Violet Spevack, who penned the Cleveland Jewish News “Cavalcade” column for 50 years, celebrated her 105th birthday July 15.
She was born to Bertha and Abel Goldhammer in Denver. When Violet’s father died of the Spanish Flu in 1922 when she was only 5 years old, her mother came to Cleveland with her older brother, Leonard, and her younger sister, Gertrude Winer. They settled in the Glenville area.
For almost all her life, Spevack pursued her love of writing – from the time she wrote about her brother at Camp Wise when she was in junior high to her “Raised Eyebrows” column in the Glenville High School “Torch.” She continued to hone her skills writing her column, “Green’s Pastures” named after the beloved Rabbi Alan S. Green at Temple Emanu El, where she and husband, David Spevack, were founding members.
Spevack’s initial column appeared in the CJN on March 5, 1965. At her retirement at age 98, it was recognized as the longest running column written by a single person.
In her weekly column, Spevack chronicled the events of the Jewish community, covering social events, reporting on family occasions or class reunions, writing profiles on prominent leaders, and interviews with entertainers, dignitaries and religious leaders. She interviewed Luciano Pavarotti, Eddy Fisher, Joan Rivers, Bella Abzug, Cokie Roberts, Richard Dreyfuss and Madeleine Albrecht as well as Borscht Belt comics Milton Berle, Buddy Hackett and Henny Youngman.
Spevack told her daughter, Bonnie Chisling, her all-time favorite entertainment hero was George Burns, because he was such a decent man and her all-time favorite businessman in Cleveland was Sam Miller, former co-chairman of Forest City Enterprises because he helped everyone.
Some names appeared in her column many times like vic gelb, Rena Blumberg, Morry Sayre and Al Grey. She loved people and it was evident in her writing as she “effervesced,”one of her favorite words about this entertainer or that dynamic speaker.
She became known as the Vi-Vi-Vacious Violet and could be seen at every Jewish happening. When covering an event, Spevack worked the crowd and the crowd worked Spevack. Some times, she had more than one event scheduled in one day and she had to coordinate the times to cover them.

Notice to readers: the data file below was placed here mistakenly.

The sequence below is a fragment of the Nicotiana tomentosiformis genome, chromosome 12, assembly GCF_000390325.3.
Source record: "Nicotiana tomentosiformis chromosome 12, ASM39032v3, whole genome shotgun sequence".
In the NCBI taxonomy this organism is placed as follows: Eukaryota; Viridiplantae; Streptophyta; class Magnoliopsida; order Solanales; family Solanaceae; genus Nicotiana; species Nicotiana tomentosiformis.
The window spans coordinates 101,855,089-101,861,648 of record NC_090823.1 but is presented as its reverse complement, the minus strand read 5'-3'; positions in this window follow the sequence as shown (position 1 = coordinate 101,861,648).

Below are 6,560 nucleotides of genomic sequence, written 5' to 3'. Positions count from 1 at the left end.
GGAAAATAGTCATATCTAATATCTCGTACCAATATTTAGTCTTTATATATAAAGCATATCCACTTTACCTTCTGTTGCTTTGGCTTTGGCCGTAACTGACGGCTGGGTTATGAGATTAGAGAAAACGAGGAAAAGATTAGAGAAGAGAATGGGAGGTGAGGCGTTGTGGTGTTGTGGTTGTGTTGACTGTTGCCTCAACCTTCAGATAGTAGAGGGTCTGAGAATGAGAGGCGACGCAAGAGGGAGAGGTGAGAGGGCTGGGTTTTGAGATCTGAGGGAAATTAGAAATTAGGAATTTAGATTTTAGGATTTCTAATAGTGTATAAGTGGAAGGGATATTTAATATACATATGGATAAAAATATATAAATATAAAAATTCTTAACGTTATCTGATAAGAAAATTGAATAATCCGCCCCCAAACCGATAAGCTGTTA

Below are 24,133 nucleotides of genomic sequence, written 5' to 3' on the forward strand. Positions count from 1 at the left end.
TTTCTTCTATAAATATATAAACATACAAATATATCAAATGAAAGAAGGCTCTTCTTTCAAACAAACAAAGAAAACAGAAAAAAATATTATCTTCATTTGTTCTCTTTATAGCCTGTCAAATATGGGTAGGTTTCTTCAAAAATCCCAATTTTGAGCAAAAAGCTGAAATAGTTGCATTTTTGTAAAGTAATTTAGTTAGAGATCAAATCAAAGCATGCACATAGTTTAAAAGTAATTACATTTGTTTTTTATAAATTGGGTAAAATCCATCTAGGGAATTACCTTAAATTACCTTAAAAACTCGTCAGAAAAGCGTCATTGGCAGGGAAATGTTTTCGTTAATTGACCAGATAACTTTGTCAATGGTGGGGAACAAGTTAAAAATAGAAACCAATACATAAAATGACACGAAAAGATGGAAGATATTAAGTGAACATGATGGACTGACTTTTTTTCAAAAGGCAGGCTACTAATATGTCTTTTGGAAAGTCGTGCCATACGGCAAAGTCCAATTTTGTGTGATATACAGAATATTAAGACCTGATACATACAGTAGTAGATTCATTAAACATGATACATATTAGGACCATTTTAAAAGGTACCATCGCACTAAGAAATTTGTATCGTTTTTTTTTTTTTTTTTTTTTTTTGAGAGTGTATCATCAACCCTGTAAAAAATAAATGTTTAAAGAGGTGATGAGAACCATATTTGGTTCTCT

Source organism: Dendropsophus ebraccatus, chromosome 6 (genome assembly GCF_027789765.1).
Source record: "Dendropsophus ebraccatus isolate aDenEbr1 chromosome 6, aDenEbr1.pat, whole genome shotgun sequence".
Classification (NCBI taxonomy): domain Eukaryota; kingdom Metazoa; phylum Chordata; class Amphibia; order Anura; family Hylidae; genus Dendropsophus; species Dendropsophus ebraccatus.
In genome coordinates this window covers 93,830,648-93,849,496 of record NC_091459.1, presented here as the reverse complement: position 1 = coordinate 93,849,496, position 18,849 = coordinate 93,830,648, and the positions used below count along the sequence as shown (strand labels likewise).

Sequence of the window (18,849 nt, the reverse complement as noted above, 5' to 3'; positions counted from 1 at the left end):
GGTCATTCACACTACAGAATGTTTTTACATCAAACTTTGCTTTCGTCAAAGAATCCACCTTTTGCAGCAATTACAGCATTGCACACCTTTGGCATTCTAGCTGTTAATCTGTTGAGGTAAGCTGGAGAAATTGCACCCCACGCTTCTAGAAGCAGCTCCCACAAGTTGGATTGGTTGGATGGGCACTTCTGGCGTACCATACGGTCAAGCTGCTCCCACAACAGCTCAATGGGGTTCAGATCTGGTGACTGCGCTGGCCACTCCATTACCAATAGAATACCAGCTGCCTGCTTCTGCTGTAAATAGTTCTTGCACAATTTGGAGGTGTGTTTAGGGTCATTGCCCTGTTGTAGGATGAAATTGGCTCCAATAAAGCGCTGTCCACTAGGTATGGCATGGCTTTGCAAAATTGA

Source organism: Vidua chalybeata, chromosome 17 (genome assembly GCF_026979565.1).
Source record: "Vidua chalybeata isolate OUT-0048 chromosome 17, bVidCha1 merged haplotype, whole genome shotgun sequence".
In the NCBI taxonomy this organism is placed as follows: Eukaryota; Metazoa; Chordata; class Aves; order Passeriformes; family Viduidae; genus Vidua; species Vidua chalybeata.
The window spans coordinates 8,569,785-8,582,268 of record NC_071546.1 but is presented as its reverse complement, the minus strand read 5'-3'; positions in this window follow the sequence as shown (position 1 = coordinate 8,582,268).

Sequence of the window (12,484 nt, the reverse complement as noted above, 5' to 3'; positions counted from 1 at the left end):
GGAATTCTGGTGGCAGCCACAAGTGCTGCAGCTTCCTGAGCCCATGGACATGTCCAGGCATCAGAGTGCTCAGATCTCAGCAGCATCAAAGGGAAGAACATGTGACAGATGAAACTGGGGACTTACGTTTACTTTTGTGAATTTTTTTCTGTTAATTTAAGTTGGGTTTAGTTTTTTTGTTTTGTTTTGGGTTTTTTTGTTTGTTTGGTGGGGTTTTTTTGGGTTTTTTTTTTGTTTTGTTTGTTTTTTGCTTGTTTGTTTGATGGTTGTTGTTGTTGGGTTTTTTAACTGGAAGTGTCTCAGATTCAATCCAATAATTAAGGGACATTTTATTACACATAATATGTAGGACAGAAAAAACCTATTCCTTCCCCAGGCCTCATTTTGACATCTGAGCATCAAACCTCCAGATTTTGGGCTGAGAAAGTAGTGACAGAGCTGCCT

Spevack wrote her column on a manual Smith Corona typewriter.
She talked about the old Jewish neighborhoods of Glenville, where she grew up, and about the Kinsman Boys. Beyond her journalistic endeavors, Spevack was first a Jewish educator beginning at the Old Jewish Center on East 105th Street and continuing to Temple Emanu El, where she was a teacher and educator. She went beyond teaching to a program supervisor using her skills to write original plays, many of which were published by the Reform movement.
She was a sought-out leader of numerous trips to Israel and other foreign locations, each time adding the personal touch to her trip by visiting personal friends and local families. One time while touring Israel, she visited an Arab family. As a community chaplain for the Jewish Federation of Cleveland, she and with her husband conducted services at Manor Care Nursing Home and interfaith seders for various denominations in the Greater Cleveland area.
Spevack has been honored by numerous organizations, including the Cleveland Jewish News Foundation, Israel Bonds, Hadassah and Jewish National Fund. She was inducted twice to the Glenville Hall of Fame and was inducted into the Press Club of Cleveland Journalism Hall of Fame in 2013.
The Cleveland Jewish Publication Company has an editorial internship named for her, which is supported by funds raised in her honor through the Cleveland Jewish News Foundation.
She was married 73 years to David, whom she met on her way to a Hadassah convention in Toledo. He died in 2013 at age 101. They have three children: Bonnie (Michael) Chisling, Dina Spevack and Jeffrey (Beverly) Spevack. She has four grandchildren: Mark (Stephanie) Chisling, Brian (Pamela) Chisling, Anne Spevack (Christoph Neyer) and Sam Spevack; and five great-grandchildren.